Friday night was clear and the temperatures were pleasant, so I stayed up to play with my camera under the stars. However, rather than open the observatory and tie everything to the telescope I decided to try imaging with the regular camera lens on a simple tripod. The idea was to take pictures every ten seconds and build a movie from that. The camera timer/remote control can only take up to 99 frames, so the maximum time for each imaging session was only 15.5 minutes, and the resulting movie at the end of a session is just a few seconds long. Next time I’ll use a laptop to trigger the shutter so that I will be able to image in longer continuous runs.
I grabbed the frame sequences without particular difficulty, but combining them into a movie at full resolution turned out to be more of a problem. Most of the software I googled would not take jpeg input, but instead expected to receive images directly from a video camera. About the best of the lot was AnimaideXT which was able to read in the jpegs but like the others it expected to produce output as video, and reduced the size of the images. That’s acceptable in, say, a time-lapse image of the observatory (rather fun to see the shadows whipping around) but not of a series of astronomical images.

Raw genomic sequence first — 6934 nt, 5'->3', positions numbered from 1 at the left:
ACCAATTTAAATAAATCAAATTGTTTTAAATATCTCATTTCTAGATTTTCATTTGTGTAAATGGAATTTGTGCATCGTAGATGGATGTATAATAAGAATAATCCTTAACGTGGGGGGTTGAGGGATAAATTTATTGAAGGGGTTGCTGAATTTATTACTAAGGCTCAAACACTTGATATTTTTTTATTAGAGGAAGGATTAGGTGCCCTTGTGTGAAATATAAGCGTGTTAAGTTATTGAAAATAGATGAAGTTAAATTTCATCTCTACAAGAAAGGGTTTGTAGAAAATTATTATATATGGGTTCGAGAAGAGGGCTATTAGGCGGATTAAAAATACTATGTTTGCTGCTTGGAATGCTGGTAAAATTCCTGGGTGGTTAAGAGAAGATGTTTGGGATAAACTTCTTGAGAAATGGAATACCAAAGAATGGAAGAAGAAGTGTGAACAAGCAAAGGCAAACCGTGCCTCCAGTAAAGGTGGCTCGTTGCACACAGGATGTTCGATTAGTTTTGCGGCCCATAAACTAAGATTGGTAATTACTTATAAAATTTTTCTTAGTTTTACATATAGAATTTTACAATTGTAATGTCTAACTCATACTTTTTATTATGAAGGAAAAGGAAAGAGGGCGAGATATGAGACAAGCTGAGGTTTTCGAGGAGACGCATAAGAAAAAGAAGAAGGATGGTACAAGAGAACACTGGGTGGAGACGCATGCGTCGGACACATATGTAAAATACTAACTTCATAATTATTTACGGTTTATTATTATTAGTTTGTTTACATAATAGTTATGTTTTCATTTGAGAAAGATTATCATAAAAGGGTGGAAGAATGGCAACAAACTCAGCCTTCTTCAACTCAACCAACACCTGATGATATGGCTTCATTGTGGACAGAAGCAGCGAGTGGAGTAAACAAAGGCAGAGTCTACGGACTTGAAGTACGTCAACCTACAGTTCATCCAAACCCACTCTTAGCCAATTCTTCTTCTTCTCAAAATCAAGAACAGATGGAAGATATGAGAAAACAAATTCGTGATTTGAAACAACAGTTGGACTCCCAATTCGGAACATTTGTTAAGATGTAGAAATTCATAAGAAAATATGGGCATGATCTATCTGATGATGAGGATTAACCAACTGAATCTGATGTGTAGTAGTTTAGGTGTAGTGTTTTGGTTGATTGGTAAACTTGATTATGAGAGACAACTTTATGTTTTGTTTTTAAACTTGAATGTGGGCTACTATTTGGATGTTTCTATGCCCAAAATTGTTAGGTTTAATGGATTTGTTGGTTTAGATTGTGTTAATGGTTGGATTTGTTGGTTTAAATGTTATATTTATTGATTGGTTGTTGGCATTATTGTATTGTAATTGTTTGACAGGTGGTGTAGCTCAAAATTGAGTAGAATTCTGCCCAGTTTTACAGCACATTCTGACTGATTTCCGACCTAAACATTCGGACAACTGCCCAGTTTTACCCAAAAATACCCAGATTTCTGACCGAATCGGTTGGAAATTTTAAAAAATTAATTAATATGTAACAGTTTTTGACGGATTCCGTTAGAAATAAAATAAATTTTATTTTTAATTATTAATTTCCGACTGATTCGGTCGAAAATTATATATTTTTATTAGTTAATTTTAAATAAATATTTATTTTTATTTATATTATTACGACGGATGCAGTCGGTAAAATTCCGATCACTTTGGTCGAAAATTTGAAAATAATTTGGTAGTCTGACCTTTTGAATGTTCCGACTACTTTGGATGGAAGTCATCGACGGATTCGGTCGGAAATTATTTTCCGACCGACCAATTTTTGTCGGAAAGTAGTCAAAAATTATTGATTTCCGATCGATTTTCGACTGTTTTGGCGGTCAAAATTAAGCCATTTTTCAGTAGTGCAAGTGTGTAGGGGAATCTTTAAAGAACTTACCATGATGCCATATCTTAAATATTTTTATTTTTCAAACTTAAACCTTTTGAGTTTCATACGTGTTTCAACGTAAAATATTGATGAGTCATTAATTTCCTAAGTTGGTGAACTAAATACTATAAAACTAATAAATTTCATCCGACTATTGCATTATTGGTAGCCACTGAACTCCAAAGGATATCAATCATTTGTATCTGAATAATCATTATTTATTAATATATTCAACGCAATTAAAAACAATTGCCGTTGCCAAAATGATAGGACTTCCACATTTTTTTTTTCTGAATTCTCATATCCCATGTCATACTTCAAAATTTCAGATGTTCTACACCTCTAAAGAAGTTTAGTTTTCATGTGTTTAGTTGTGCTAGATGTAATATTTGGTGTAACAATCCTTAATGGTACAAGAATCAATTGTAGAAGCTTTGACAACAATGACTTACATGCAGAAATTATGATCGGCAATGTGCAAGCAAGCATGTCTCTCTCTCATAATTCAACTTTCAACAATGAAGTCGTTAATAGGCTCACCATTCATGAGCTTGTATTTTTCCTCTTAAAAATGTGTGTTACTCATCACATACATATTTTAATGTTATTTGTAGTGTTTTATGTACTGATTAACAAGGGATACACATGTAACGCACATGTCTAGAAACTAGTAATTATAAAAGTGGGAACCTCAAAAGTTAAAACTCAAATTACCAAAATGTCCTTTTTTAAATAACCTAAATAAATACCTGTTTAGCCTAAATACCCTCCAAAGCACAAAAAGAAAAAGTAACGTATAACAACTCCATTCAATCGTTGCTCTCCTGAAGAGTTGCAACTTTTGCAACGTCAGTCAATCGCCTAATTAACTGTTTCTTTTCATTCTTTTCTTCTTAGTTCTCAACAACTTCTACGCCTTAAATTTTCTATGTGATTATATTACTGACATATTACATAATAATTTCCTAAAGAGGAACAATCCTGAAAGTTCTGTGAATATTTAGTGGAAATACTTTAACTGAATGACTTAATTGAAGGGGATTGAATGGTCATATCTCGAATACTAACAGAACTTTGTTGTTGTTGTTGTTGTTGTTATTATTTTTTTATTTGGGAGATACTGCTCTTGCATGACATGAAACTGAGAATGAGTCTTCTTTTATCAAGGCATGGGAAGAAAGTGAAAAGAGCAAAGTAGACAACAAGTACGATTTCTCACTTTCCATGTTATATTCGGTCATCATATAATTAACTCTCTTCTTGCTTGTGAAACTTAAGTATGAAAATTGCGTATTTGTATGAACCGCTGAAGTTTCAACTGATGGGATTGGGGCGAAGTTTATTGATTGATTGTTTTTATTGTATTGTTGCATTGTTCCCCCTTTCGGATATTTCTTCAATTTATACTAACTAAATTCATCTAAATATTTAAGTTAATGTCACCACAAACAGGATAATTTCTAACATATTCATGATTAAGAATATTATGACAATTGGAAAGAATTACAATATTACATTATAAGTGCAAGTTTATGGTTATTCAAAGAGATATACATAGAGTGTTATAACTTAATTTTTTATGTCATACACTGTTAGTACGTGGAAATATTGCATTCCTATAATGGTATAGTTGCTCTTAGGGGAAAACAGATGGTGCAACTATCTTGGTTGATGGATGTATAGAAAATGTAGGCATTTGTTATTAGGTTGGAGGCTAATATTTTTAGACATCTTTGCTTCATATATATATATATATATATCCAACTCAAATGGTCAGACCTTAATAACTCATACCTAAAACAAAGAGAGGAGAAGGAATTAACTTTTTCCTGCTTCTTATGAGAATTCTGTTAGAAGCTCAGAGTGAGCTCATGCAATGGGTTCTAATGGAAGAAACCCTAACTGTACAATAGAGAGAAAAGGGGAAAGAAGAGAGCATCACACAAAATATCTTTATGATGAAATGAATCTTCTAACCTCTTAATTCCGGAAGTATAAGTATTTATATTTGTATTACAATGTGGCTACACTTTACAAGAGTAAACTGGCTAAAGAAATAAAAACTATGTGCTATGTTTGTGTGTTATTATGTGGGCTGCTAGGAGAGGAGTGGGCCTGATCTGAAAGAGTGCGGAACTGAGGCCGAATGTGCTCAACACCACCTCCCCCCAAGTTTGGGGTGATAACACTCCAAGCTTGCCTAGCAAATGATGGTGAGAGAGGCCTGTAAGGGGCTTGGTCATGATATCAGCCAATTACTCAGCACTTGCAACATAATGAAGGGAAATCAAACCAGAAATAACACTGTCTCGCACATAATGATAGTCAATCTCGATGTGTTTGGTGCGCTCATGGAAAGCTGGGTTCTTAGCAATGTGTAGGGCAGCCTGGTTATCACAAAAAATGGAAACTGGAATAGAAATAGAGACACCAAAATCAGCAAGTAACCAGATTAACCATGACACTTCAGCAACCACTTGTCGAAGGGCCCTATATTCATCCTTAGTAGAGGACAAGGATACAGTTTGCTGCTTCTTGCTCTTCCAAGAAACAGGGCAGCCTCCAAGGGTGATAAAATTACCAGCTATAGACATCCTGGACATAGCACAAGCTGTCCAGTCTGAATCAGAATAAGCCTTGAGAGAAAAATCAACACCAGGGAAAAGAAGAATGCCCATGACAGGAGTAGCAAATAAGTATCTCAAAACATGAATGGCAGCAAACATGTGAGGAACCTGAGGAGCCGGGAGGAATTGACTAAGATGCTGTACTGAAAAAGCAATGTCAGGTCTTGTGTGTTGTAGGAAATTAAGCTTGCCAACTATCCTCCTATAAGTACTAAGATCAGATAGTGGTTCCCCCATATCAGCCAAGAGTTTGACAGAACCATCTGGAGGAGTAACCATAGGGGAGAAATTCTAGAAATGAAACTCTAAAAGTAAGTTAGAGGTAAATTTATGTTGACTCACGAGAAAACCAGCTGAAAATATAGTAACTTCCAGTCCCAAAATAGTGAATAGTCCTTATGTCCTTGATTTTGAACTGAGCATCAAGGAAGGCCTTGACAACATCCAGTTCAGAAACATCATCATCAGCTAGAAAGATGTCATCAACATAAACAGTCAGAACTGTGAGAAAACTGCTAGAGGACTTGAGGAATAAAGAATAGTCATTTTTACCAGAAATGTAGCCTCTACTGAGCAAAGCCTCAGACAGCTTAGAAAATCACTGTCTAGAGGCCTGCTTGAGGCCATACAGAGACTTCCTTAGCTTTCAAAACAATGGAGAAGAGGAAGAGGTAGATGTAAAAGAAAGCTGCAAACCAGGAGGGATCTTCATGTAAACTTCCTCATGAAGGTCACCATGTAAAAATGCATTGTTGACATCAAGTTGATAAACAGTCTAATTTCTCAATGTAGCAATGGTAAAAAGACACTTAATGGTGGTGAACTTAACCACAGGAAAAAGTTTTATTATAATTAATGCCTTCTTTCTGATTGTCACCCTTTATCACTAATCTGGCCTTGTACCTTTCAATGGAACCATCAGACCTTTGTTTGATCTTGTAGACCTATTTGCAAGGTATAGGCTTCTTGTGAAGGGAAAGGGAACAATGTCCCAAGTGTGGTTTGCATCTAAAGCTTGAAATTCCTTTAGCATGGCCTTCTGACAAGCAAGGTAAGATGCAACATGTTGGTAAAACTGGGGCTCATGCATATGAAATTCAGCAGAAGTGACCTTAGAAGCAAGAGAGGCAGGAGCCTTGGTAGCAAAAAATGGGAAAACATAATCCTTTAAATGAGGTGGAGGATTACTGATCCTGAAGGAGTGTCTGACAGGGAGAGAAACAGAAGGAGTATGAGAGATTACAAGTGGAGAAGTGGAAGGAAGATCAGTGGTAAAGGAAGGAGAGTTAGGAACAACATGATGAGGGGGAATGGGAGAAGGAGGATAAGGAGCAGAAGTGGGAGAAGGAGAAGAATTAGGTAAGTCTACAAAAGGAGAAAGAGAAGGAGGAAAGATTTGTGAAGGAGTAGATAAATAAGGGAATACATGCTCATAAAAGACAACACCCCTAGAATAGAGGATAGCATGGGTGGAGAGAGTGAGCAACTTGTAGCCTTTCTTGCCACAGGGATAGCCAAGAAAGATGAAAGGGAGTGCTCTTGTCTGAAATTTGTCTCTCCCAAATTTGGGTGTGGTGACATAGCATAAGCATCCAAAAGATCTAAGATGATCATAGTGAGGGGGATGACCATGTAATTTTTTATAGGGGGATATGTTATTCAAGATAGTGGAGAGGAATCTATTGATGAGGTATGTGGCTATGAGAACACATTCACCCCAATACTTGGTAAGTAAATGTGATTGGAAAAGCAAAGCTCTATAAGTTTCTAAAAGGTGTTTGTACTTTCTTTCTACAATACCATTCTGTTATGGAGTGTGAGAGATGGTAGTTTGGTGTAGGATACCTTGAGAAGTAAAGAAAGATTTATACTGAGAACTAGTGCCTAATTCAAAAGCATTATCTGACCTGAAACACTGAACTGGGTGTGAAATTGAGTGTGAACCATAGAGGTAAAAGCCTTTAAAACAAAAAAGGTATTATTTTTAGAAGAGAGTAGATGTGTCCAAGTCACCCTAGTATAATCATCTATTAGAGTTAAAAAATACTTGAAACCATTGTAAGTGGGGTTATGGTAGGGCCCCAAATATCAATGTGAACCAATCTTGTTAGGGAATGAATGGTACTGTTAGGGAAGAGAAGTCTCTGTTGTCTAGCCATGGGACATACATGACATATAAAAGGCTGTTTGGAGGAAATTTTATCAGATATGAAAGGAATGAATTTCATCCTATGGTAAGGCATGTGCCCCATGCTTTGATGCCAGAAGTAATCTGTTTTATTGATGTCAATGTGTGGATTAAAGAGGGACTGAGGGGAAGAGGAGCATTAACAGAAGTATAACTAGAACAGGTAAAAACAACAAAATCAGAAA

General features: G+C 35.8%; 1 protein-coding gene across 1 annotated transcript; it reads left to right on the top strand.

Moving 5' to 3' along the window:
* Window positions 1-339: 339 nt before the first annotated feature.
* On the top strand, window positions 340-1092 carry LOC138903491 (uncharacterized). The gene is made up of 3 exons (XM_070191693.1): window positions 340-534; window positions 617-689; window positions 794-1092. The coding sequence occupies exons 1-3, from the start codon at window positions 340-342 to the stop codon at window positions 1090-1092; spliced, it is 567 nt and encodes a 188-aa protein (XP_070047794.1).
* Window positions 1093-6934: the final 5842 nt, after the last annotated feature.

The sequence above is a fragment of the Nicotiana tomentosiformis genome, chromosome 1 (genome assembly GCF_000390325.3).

I’m still working on the images, but one thing was interesting – I combined the frames using Nebulosity to sum up 35 images of the area around delta Cygni, imaged through the 17-85 mm lens at 85mm f/7 or so and ISO 1600 for 3 seconds. I was curious as to how faint I could get, and was surprised (but pleased) to get down to magnitude 10.
This is a small section from the region around HIP94336 (the brightest star at magnitude 5.84) , and stars at least as low as 10.6 can be discerned (the original image may show slightly more stars – it’s a judgment call).
For comparison, here is the same area from Starry Night 4.5 adjusted for the same orientation (the image was scale adjusted to match the SN map as closely as possible).
From a series of 3-second exposures on a regular photographic mount, I’m impressed.
More on the time-lapse later….